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the Complete Review
the complete review - fiction

     

Saturnin

by
Zdeněk Jirotka


general information | review summaries | our review | links | about the author

To purchase Saturnin



Title: Saturnin
Author: Zdeněk Jirotka
Genre: Novel
Written: 1942 (Eng. 2003)
Length: 248 pages
Original in: Czech
Availability: Saturnin - US
Saturnin - UK
Saturnin - Canada
Saturnin - Deutschland
  • Czech title: Saturnin
  • Translated and with an Afterword by Mark Corner

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Our Assessment:

B : genial, light comedy

See our review for fuller assessment.




Review Summaries
Source Rating Date Reviewer
TLS . 15/4/2005 Adam Preston


  From the Reviews:
  • "Saturnin, a comic tale of a young man whose life is transformed by a mischievous gentlemanís gentleman, has a delicious dry humour and an imaginative flair that makes it much more than just the "Czech Jeeves". Owing more to Jerome K. Jerome than P. G. Wodehouse, the writing is rich in homespun wisdom and casual asides that take on a life of their own, leading the reader up charming byways of irrelevance." - Adam Preston, Times Literary Supplement

Please note that these ratings solely represent the complete review's biased interpretation and subjective opinion of the actual reviews and do not claim to accurately reflect or represent the views of the reviewers. Similarly the illustrative quotes chosen here are merely those the complete review subjectively believes represent the tenor and judgment of the review as a whole. We acknowledge (and remind and warn you) that they may, in fact, be entirely unrepresentative of the actual reviews by any other measure.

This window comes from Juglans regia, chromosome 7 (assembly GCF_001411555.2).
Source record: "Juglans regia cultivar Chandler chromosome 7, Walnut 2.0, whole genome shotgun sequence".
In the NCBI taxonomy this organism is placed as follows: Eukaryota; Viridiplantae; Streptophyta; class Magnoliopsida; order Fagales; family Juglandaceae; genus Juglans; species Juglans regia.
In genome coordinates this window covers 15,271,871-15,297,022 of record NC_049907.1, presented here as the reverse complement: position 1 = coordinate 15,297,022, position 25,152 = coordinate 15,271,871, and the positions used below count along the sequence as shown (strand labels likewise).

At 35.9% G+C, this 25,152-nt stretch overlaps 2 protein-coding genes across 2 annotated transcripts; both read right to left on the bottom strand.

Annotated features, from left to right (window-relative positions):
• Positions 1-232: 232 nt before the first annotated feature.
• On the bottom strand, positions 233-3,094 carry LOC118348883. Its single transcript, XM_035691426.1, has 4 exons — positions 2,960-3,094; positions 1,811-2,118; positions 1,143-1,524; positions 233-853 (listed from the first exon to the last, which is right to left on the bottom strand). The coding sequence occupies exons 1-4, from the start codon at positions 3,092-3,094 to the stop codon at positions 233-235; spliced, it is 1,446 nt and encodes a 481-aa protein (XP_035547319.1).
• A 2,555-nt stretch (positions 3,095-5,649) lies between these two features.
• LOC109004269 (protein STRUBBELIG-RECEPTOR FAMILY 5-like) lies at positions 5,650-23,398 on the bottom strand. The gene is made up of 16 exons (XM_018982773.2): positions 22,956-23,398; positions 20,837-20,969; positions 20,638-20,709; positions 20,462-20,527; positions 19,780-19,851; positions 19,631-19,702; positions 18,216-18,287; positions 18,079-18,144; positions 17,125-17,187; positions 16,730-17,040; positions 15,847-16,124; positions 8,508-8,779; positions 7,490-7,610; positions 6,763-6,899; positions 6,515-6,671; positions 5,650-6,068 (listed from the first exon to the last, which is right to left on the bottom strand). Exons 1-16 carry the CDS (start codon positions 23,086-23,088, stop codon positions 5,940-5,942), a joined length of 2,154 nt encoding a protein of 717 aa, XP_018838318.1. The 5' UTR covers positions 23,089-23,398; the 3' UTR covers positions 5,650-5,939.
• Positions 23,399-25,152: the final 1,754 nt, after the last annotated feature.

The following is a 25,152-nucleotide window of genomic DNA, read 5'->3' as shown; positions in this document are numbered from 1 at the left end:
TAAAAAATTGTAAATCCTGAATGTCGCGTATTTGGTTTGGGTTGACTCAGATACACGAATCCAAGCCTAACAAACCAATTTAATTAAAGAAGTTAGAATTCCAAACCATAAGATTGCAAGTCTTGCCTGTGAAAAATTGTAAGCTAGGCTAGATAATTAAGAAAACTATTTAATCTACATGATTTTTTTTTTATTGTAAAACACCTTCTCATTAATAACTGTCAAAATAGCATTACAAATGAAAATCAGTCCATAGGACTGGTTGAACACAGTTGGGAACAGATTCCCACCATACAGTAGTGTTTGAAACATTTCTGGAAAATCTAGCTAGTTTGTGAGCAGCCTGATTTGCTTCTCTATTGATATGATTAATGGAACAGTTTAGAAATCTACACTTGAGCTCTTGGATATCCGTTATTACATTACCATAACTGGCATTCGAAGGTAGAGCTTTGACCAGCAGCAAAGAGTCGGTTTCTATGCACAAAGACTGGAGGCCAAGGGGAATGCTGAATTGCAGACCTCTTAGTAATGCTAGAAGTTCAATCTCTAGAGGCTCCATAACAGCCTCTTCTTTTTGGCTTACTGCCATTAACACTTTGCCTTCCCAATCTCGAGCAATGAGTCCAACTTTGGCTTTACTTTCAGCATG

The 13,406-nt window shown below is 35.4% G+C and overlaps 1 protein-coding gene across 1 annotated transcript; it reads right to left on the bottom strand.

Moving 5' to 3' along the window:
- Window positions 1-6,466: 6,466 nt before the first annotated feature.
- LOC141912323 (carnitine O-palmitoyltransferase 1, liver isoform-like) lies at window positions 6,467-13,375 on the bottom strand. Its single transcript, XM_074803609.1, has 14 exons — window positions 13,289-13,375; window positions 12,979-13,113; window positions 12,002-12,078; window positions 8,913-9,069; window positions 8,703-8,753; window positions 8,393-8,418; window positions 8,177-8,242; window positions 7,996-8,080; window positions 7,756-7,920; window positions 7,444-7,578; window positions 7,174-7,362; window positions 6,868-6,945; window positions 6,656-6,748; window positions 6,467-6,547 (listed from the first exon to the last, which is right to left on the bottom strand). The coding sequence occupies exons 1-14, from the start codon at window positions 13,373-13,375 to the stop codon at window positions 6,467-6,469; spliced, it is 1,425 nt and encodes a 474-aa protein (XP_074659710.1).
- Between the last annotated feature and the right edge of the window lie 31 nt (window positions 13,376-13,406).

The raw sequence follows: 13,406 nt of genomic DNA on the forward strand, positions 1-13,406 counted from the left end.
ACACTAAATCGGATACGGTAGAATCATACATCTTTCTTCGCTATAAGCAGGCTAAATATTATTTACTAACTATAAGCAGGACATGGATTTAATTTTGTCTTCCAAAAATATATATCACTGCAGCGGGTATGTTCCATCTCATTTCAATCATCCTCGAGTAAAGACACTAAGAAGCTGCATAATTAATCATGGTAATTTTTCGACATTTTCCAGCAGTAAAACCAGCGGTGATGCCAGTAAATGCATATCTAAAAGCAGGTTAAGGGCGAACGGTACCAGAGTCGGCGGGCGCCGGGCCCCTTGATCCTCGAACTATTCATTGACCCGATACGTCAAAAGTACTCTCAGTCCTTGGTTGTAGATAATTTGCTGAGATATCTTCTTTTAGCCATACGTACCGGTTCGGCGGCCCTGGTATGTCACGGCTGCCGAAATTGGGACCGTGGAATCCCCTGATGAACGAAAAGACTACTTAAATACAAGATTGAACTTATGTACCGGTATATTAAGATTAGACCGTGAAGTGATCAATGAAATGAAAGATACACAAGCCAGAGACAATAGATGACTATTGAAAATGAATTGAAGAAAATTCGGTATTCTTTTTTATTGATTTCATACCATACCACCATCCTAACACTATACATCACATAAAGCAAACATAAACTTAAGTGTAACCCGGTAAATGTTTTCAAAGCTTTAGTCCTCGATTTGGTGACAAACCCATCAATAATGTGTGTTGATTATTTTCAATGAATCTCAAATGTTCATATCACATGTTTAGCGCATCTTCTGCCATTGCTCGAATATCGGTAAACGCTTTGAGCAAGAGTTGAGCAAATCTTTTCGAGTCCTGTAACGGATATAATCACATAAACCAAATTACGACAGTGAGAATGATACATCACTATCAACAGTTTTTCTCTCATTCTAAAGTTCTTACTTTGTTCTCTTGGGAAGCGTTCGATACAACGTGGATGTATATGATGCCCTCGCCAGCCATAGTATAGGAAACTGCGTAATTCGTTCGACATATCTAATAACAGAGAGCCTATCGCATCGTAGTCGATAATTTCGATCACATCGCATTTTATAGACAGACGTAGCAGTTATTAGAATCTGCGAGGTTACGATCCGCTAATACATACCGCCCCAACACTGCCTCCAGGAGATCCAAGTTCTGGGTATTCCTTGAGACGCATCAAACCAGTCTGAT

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The complete review's Review:

       Saturnin is a light, comic novel in the P.G.Wodehouse/Jerome K. Jerome mode. The retrospective account begins with when the thirty-year-old narrator engaged a manservant -- a premise and starting point even he admits: "'seems eccentric and too like a character in a novel". The narrator lives comfortably in: "a small, peaceful flat" in Prague -- a life of fairly unambitious leisure, though not any excessive luxury. He seems to have little need for a manservant, but decides to hire one, employing the Saturnin of the title -- who certainly shakes his life up.
       Efficient, discreet, but also very determined, Saturnin imposes his will -- and what he thinks is right for his master -- with a devil-may-care attitude. He truly serves his master -- though often deciding for himself what he thinks is best, rather than simply doing his master's bidding. So also, for example, Saturnin soon decides new quarters are called for, and moves them -- onto a houseboat. While at times flummoxed by Saturnin's actions and escapades, the narrator is happy enough to go with the flow; he isn't particularly ambitious or determined, and benefits from Saturnin's behind-the-scenes guidance -- and he appreciates Saturnin's ingenuity.